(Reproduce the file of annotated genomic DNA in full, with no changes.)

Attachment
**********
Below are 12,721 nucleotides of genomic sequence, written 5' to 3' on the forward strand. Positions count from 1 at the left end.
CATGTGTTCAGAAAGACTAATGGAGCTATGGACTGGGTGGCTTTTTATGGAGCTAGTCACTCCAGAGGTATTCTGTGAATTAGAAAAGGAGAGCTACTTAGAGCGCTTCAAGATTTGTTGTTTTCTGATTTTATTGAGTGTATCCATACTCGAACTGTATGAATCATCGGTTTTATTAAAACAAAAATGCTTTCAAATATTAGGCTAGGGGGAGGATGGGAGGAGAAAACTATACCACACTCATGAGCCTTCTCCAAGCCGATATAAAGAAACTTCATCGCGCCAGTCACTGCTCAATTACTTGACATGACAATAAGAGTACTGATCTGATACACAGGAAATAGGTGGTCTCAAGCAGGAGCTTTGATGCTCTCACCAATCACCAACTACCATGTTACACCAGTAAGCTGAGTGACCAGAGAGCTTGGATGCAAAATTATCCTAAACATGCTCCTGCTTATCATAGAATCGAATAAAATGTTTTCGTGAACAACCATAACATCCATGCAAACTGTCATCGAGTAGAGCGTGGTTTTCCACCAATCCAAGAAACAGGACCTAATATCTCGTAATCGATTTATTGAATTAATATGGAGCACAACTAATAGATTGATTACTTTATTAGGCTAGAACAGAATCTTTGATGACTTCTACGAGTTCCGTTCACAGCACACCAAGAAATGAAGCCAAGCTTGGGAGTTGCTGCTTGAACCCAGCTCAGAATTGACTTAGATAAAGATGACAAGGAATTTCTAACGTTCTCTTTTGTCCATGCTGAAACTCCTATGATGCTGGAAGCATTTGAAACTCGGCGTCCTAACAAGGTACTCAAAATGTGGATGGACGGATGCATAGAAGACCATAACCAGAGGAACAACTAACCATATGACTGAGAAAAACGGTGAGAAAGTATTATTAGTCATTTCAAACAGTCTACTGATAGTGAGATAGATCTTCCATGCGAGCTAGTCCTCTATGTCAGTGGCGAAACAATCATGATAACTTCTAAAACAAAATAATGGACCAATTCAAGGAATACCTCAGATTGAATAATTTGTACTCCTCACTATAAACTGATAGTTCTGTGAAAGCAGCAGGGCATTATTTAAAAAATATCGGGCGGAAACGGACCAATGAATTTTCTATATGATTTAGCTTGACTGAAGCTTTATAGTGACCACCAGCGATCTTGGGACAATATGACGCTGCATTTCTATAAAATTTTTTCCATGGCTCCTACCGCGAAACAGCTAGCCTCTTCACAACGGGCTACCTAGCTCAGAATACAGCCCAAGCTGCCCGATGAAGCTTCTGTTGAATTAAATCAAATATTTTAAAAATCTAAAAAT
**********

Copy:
Below are 12,721 nucleotides of genomic sequence, written 5' to 3' on the forward strand. Positions count from 1 at the left end.
CATGTGTTCAGAAAGACTAATGGAGCTATGGACTGGGTGGCTTTTTATGGAGCTAGTCACTCCAGAGGTATTCTGTGAATTAGAAAAGGAGAGCTACTTAGAGCGCTTCAAGATTTGTTGTTTTCTGATTTTATTGAGTGTATCCATACTCGAACTGTATGAATCATCGGTTTTATTAAAACAAAAATGCTTTCAAATATTAGGCTAGGGGGAGGATGGGAGGAGAAAACTATACCACACTCATGAGCCTTCTCCAAGCCGATATAAAGAAACTTCATCGCGCCAGTCACTGCTCAATTACTTGACATGACAATAAGAGTACTGATCTGATACACAGGAAATAGGTGGTCTCAAGCAGGAGCTTTGATGCTCTCACCAATCACCAACTACCATGTTACACCAGTAAGCTGAGTGACCAGAGAGCTTGGATGCAAAATTATCCTAAACATGCTCCTGCTTATCATAGAATCGAATAAAATGTTTTCGTGAACAACCATAACATCCATGCAAACTGTCATCGAGTAGAGCGTGGTTTTCCACCAATCCAAGAAACAGGACCTAATATCTCGTAATCGATTTATTGAATTAATATGGAGCACAACTAATAGATTGATTACTTTATTAGGCTAGAACAGAATCTTTGATGACTTCTACGAGTTCCGTTCACAGCACACCAAGAAATGAAGCCAAGCTTGGGAGTTGCTGCTTGAACCCAGCTCAGAATTGACTTAGATAAAGATGACAAGGAATTTCTAACGTTCTCTTTTGTCCATGCTGAAACTCCTATGATGCTGGAAGCATTTGAAACTCGGCGTCCTAACAAGGTACTCAAAATGTGGATGGACGGATGCATAGAAGACCATAACCAGAGGAACAACTAACCATATGACTGAGAAAAACGGTGAGAAAGTATTATTAGTCATTTCAAACAGTCTACTGATAGTGAGATAGATCTTCCATGCGAGCTAGTCCTCTATGTCAGTGGCGAAACAATCATGATAACTTCTAAAACAAAATAATGGACCAATTCAAGGAATACCTCAGATTGAATAATTTGTACTCCTCACTATAAACTGATAGTTCTGTGAAAGCAGCAGGGCATTATTTAAAAAATATCGGGCGGAAACGGACCAATGAATTTTCTATATGATTTAGCTTGACTGAAGCTTTATAGTGACCACCAGCGATCTTGGGACAATATGACGCTGCATTTCTATAAAATTTTTTCCATGGCTCCTACCGCGAAACAGCTAGCCTCTTCACAACGGGCTACCTAGCTCAGAATACAGCCCAAGCTGCCCGATGAAGCTTCTGTTGAATTAAATCAAATATTTTAAAAATCTAAAAAT